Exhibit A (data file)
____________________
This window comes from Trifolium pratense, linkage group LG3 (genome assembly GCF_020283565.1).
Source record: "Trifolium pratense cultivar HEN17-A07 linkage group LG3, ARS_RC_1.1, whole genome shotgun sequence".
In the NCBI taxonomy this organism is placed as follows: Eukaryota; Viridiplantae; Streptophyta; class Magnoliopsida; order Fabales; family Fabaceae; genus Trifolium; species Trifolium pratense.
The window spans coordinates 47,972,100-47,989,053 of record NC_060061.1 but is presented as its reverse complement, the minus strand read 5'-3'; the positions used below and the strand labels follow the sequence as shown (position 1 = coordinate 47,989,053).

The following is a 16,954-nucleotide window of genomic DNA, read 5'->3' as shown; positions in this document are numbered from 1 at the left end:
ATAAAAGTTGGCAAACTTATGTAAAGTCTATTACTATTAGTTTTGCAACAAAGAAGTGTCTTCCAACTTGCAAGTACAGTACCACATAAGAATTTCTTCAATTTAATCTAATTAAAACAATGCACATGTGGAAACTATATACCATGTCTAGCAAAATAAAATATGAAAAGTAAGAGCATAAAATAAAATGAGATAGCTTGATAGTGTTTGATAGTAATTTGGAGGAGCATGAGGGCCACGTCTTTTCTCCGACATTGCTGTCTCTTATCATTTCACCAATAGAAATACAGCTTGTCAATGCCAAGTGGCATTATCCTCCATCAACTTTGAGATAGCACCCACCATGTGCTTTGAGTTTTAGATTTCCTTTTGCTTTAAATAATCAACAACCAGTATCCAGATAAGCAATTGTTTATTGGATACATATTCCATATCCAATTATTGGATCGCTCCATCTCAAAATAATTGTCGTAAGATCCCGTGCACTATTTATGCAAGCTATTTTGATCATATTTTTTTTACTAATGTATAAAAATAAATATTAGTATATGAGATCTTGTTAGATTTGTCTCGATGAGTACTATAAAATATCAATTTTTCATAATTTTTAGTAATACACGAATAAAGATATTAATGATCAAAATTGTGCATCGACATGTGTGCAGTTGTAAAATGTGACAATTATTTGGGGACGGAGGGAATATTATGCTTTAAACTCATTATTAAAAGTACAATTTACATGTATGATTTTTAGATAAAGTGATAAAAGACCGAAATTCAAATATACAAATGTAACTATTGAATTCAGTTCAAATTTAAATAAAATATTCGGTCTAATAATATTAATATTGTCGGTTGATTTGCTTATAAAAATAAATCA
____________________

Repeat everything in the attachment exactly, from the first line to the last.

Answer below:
This window comes from Trifolium pratense, linkage group LG3 (genome assembly GCF_020283565.1).
Source record: "Trifolium pratense cultivar HEN17-A07 linkage group LG3, ARS_RC_1.1, whole genome shotgun sequence".
In the NCBI taxonomy this organism is placed as follows: Eukaryota; Viridiplantae; Streptophyta; class Magnoliopsida; order Fabales; family Fabaceae; genus Trifolium; species Trifolium pratense.
The window spans coordinates 47,972,100-47,989,053 of record NC_060061.1 but is presented as its reverse complement, the minus strand read 5'-3'; the positions used below and the strand labels follow the sequence as shown (position 1 = coordinate 47,989,053).

The following is a 16,954-nucleotide window of genomic DNA, read 5'->3' as shown; positions in this document are numbered from 1 at the left end:
ATAAAAGTTGGCAAACTTATGTAAAGTCTATTACTATTAGTTTTGCAACAAAGAAGTGTCTTCCAACTTGCAAGTACAGTACCACATAAGAATTTCTTCAATTTAATCTAATTAAAACAATGCACATGTGGAAACTATATACCATGTCTAGCAAAATAAAATATGAAAAGTAAGAGCATAAAATAAAATGAGATAGCTTGATAGTGTTTGATAGTAATTTGGAGGAGCATGAGGGCCACGTCTTTTCTCCGACATTGCTGTCTCTTATCATTTCACCAATAGAAATACAGCTTGTCAATGCCAAGTGGCATTATCCTCCATCAACTTTGAGATAGCACCCACCATGTGCTTTGAGTTTTAGATTTCCTTTTGCTTTAAATAATCAACAACCAGTATCCAGATAAGCAATTGTTTATTGGATACATATTCCATATCCAATTATTGGATCGCTCCATCTCAAAATAATTGTCGTAAGATCCCGTGCACTATTTATGCAAGCTATTTTGATCATATTTTTTTTACTAATGTATAAAAATAAATATTAGTATATGAGATCTTGTTAGATTTGTCTCGATGAGTACTATAAAATATCAATTTTTCATAATTTTTAGTAATACACGAATAAAGATATTAATGATCAAAATTGTGCATCGACATGTGTGCAGTTGTAAAATGTGACAATTATTTGGGGACGGAGGGAATATTATGCTTTAAACTCATTATTAAAAGTACAATTTACATGTATGATTTTTAGATAAAGTGATAAAAGACCGAAATTCAAATATACAAATGTAACTATTGAATTCAGTTCAAATTTAAATAAAATATTCGGTCTAATAATATTAATATTGTCGGTTGATTTGCTTATAAAAATAAATCA